Archive for the Top Ten Category

Regarding the Romantics

Posted in Fiction, Reading List, Recommendations, Top Ten with tags , , , , , on October 24, 2011 by jaclemens

According to Keats, “The excellence of every Art is its intensity.” To this I would add the mark of an excellent work of art is in its implicitly directing you to others of its kind. As such The Stress of Her Regard is excellent, in that it lead me, like Michael Crawford, to explore Keats, Shelley, and Byron. My second reading was therefore far better informed (from reading their letters in particular). In some respects this was unveiling the man behind the curtain, but it served to transform the fascination of a reader into the admiration of a writer. I also took some satisfaction in being able to visualize Byron’s fencing maneuvers this time, as I took an elementary fencing class shortly after my first reading. After reading “A Time to Cast Away Stones” I paid particular attention to Edward John Trelawny the second time through. The Stress of Her Regard is intense and excellent and remains one of my all-time favorites!


The Devil is in the Detail

Posted in Fiction, Non Fiction, Reading List, Top Ten with tags , , , , , on March 30, 2011 by jaclemens

In preparation for my annual springtime re-reading of my all-time favorite novel, The Master and Margarita by Mikhail Bulgakov, I delved deeper into the details of its creation. I began with Manuscripts Don’t Burn: Mikhail Bulgakov, a Life in Letters and Diaries, edited by J.A.E. Curtis, who had unprecedented access to Bulgakov’s letters, his diary, and the diary of his wife, Elena Sergeevna. This presented a trove of information to be mined and I took copious notes. Here is Elena’s entry on March 1, 1938:

“It looks as though Misha has now settled for the title The Master and Margarita. There is of course no hope of getting it published. Misha is now correcting it at night and is forging ahead with it, he wants to complete it during March.”

This stood out to me for two reasons: I wanted to complete my re-reading in March, which is earlier than usual (the story takes place on an Easter weekend in May), and the fact that Bulgakov set goals for a book he had no hope of seeing published. He continued to revise the novel over the next two years, but died in March 1940 without completing his corrections. The first significantly censored version was published in 1966, with more complete editions to follow.

I own the Burgin and O’Connor translation published in 1996, which includes the enlightening annotations and afterword by Ellendea Proffer (who has also written a biography of Bulgakov). To this I have added my wonderful professor’s insights, my own notations, and now the author’s (along with his most ardent advocate’s) declarations. Each additional detail, even if it be a discrepancy, adds to the majesty of The Master and Margarita. For my next re-reading I shall have to acquire the translation by Pevear and Volokhonsky published in 2001 for side-by-side comparison. My ultimate goal is to read a Russian copy that I possess.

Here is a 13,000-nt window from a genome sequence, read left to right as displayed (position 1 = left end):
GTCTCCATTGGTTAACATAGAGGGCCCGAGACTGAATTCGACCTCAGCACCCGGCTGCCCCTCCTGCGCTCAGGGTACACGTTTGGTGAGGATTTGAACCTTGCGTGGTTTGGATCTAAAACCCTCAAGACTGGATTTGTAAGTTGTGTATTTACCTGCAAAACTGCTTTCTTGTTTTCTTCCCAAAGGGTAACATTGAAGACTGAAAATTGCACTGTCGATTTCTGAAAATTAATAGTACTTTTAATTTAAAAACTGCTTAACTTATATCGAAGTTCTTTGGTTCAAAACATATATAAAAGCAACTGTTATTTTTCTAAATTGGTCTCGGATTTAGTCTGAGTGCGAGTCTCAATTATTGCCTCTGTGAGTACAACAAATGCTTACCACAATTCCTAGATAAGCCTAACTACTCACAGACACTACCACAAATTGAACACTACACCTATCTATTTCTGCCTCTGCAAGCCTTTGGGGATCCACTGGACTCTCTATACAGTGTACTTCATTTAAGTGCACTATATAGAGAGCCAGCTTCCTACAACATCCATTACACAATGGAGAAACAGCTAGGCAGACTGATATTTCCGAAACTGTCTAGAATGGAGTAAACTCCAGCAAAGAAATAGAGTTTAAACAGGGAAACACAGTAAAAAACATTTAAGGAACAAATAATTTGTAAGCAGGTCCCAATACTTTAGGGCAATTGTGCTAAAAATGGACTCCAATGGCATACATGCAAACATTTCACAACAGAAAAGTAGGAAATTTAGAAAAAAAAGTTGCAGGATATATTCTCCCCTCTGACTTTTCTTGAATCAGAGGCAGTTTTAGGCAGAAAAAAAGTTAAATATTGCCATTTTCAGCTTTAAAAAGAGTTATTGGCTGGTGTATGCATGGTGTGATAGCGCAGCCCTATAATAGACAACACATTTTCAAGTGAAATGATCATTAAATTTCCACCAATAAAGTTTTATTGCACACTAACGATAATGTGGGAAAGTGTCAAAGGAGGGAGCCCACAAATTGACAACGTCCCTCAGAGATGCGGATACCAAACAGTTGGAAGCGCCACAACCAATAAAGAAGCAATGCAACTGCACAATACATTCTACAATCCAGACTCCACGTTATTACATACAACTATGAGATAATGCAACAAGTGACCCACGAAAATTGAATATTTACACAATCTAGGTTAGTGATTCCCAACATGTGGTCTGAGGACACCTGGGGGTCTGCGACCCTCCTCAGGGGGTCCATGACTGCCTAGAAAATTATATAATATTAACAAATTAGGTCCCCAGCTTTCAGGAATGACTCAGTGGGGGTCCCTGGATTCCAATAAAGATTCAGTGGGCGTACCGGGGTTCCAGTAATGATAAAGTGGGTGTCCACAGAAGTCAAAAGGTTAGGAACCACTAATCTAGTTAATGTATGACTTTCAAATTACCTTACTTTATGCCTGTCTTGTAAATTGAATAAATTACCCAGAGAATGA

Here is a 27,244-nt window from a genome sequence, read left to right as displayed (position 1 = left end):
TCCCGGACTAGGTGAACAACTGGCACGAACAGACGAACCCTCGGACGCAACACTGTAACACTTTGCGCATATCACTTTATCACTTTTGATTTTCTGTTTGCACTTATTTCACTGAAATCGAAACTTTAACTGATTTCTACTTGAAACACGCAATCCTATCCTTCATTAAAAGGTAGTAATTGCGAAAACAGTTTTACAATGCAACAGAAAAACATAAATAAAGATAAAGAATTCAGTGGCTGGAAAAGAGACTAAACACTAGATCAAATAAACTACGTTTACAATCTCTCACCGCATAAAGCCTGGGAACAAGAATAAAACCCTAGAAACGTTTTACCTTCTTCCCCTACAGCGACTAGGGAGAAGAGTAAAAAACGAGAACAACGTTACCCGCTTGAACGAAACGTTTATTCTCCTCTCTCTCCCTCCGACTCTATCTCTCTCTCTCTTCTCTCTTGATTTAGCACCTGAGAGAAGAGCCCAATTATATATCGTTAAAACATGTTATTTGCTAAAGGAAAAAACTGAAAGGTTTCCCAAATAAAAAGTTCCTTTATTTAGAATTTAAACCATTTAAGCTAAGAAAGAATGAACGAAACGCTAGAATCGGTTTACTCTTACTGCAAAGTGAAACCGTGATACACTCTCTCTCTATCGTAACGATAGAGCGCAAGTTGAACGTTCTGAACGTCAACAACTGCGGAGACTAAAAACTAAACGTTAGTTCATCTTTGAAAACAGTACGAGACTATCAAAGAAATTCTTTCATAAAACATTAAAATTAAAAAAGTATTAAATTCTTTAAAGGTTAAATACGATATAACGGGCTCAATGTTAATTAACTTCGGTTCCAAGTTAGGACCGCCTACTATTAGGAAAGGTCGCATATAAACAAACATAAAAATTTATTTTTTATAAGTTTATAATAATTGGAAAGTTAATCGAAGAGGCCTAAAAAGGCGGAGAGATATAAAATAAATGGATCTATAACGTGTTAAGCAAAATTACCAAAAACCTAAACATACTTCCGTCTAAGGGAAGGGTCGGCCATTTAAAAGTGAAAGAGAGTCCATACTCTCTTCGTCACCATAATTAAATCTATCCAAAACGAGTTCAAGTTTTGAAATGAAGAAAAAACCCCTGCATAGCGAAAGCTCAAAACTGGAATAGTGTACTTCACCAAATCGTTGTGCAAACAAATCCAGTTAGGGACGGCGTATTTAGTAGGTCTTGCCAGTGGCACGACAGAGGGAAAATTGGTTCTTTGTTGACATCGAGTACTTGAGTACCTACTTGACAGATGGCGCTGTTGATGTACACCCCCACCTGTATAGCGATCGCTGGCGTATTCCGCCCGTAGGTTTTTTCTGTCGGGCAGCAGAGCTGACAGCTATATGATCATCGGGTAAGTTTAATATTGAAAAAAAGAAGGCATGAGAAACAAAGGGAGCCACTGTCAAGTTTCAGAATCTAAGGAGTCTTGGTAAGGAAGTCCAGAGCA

To complete my reading I picked up Diaboliad and Other Stories, edited by Ellendea and Carl R. Proffer. I was primarily drawn to The Fatal Eggs, a science fiction escapade along the lines of H.G. Wells, but I couldn’t resist exploring the other early short fiction. Elements that would develop into full form in The Master and Margarita can be isolated, like Persikov’s red ray, in these stories inspired by Gogol (his favorite author). In this period of his career Bulgakov noted in his diary:

“As a literary figure I am making my way slowly, but I am making progress, of that I am convinced. The only problem is that I can never be clear and confident that I really have written something well.”

These early stories would have profited from keen editing, but Bulgakov was met with stinging criticism and severe censorship. The incendiary attacks drove him to despair, yet from the refiner’s fire emerged a manuscript that didn’t burn. It is the finest novel of its dreadful time, The Master and Margarita.

Directed Reading

Posted in Reading List, Top Ten with tags , , , , , , , on February 9, 2011 by jaclemens

I’ve challenged myself to read 50 books in 2011 and I am one-tenth of the way to my goal. I’ve been directing my reading toward books that will provide a jolt of inspiration for Grandpa Art; in the process I’ve discovered some excellent books on the back list such as The Life of Monsieur de Molière by Mikhail Bulgakov, My Name is Asher Lev and The Gift of Asher Lev by Chaim Potok, and The Secret History by Donna Tartt. My Name is Asher Lev has replaced The Historian on my top ten list!


Top Ten Books

Posted in Top Ten with tags , , , , , , , , , , , , on February 1, 2008 by jaclemens

There are many ways to slant a top ten list, but this is my straight up Top Ten Books list (arranged alphabetically by author):

1. Orlando Furioso by Ludovico Ariosto

2. The Master and Margarita by Mikhail Bulgakov

3. The Hero with a Thousand Faces by Joseph Campbell

4. Jonathan Strange & Mr Norrell by Susanna Clarke

5. The Brothers Karamazov by Fyodor Dostoevsky

6. On Writing by Stephen King

7. The Historian by Elizabeth Kostova

8. The Lord of the Rings by J.R.R. Tolkien

9. Mila 18 by Leon Uris

10. Trinity by Leon Uris

While no individual title by C.S. Lewis has cracked the list (I have yet to acquire Allegory of Love, so it may still happen), his collected works are certainly among my favorites.